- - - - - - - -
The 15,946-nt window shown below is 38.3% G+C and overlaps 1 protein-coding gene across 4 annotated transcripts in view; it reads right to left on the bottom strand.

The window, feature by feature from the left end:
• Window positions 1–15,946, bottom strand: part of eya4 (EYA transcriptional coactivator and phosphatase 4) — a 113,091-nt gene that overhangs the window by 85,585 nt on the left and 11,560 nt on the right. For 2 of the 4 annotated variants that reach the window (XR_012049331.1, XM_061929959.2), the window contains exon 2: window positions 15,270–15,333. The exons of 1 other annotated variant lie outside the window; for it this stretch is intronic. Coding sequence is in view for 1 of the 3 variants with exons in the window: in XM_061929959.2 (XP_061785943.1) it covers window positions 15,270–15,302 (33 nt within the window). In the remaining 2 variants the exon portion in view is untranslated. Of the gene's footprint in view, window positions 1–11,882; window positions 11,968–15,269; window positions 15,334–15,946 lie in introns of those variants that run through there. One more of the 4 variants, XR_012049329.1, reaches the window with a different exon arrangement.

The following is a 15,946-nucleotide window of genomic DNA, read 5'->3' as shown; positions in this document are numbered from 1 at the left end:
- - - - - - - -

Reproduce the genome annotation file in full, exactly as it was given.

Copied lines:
The 15,946-nt window shown below is 38.3% G+C and overlaps 1 protein-coding gene across 4 annotated transcripts in view; it reads right to left on the bottom strand.

The window, feature by feature from the left end:
• Window positions 1–15,946, bottom strand: part of eya4 (EYA transcriptional coactivator and phosphatase 4) — a 113,091-nt gene that overhangs the window by 85,585 nt on the left and 11,560 nt on the right. For 2 of the 4 annotated variants that reach the window (XR_012049331.1, XM_061929959.2), the window contains exon 2: window positions 15,270–15,333. The exons of 1 other annotated variant lie outside the window; for it this stretch is intronic. Coding sequence is in view for 1 of the 3 variants with exons in the window: in XM_061929959.2 (XP_061785943.1) it covers window positions 15,270–15,302 (33 nt within the window). In the remaining 2 variants the exon portion in view is untranslated. Of the gene's footprint in view, window positions 1–11,882; window positions 11,968–15,269; window positions 15,334–15,946 lie in introns of those variants that run through there. One more of the 4 variants, XR_012049329.1, reaches the window with a different exon arrangement.

The following is a 15,946-nucleotide window of genomic DNA, read 5'->3' as shown; positions in this document are numbered from 1 at the left end: